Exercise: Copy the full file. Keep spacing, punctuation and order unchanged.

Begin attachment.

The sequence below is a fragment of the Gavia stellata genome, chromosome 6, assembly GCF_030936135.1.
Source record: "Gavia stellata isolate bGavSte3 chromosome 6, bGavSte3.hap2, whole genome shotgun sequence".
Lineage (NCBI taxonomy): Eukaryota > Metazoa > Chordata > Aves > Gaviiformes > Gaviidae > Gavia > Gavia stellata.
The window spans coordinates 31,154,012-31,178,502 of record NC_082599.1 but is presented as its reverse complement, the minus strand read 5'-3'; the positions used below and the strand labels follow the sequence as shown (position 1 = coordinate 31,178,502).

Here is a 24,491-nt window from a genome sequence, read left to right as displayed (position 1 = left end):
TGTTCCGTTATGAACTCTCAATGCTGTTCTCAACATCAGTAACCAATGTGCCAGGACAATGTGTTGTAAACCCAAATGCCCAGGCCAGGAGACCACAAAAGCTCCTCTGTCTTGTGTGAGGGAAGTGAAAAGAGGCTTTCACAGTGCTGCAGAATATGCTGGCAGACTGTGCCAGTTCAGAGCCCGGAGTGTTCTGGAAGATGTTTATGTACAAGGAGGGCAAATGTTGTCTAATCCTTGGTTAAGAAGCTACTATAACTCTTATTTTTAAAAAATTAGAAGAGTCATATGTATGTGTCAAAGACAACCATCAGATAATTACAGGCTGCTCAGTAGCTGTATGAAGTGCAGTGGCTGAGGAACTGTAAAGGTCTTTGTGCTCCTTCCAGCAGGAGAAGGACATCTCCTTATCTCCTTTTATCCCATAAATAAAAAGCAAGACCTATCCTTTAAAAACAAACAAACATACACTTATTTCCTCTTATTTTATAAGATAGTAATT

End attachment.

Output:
The sequence below is a fragment of the Gavia stellata genome, chromosome 6, assembly GCF_030936135.1.
Source record: "Gavia stellata isolate bGavSte3 chromosome 6, bGavSte3.hap2, whole genome shotgun sequence".
Lineage (NCBI taxonomy): Eukaryota > Metazoa > Chordata > Aves > Gaviiformes > Gaviidae > Gavia > Gavia stellata.
The window spans coordinates 31,154,012-31,178,502 of record NC_082599.1 but is presented as its reverse complement, the minus strand read 5'-3'; the positions used below and the strand labels follow the sequence as shown (position 1 = coordinate 31,178,502).

Here is a 24,491-nt window from a genome sequence, read left to right as displayed (position 1 = left end):
TGTTCCGTTATGAACTCTCAATGCTGTTCTCAACATCAGTAACCAATGTGCCAGGACAATGTGTTGTAAACCCAAATGCCCAGGCCAGGAGACCACAAAAGCTCCTCTGTCTTGTGTGAGGGAAGTGAAAAGAGGCTTTCACAGTGCTGCAGAATATGCTGGCAGACTGTGCCAGTTCAGAGCCCGGAGTGTTCTGGAAGATGTTTATGTACAAGGAGGGCAAATGTTGTCTAATCCTTGGTTAAGAAGCTACTATAACTCTTATTTTTAAAAAATTAGAAGAGTCATATGTATGTGTCAAAGACAACCATCAGATAATTACAGGCTGCTCAGTAGCTGTATGAAGTGCAGTGGCTGAGGAACTGTAAAGGTCTTTGTGCTCCTTCCAGCAGGAGAAGGACATCTCCTTATCTCCTTTTATCCCATAAATAAAAAGCAAGACCTATCCTTTAAAAACAAACAAACATACACTTATTTCCTCTTATTTTATAAGATAGTAATT